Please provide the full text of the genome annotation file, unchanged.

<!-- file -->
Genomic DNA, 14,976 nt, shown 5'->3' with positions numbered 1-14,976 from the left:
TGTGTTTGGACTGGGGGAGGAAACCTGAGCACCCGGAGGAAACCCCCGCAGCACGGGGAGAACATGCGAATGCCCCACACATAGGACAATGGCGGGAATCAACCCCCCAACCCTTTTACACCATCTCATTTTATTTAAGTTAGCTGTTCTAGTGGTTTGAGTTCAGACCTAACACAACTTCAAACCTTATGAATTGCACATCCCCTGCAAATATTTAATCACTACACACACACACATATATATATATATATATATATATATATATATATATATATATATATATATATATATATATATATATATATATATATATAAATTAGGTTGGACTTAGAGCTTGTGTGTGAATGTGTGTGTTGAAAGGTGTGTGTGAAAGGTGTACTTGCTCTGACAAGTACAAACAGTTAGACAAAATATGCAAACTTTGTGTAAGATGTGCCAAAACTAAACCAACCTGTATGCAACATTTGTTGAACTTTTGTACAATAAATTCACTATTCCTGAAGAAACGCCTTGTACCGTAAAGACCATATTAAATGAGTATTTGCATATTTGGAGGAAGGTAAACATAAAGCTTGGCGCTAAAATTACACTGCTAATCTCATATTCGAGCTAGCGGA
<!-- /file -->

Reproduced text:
Genomic DNA, 14,976 nt, shown 5'->3' with positions numbered 1-14,976 from the left:
TGTGTTTGGACTGGGGGAGGAAACCTGAGCACCCGGAGGAAACCCCCGCAGCACGGGGAGAACATGCGAATGCCCCACACATAGGACAATGGCGGGAATCAACCCCCCAACCCTTTTACACCATCTCATTTTATTTAAGTTAGCTGTTCTAGTGGTTTGAGTTCAGACCTAACACAACTTCAAACCTTATGAATTGCACATCCCCTGCAAATATTTAATCACTACACACACACACATATATATATATATATATATATATATATATATATATATATATATATATATATATATATATATATATATATATATATATAAATTAGGTTGGACTTAGAGCTTGTGTGTGAATGTGTGTGTTGAAAGGTGTGTGTGAAAGGTGTACTTGCTCTGACAAGTACAAACAGTTAGACAAAATATGCAAACTTTGTGTAAGATGTGCCAAAACTAAACCAACCTGTATGCAACATTTGTTGAACTTTTGTACAATAAATTCACTATTCCTGAAGAAACGCCTTGTACCGTAAAGACCATATTAAATGAGTATTTGCATATTTGGAGGAAGGTAAACATAAAGCTTGGCGCTAAAATTACACTGCTAATCTCATATTCGAGCTAGCGGA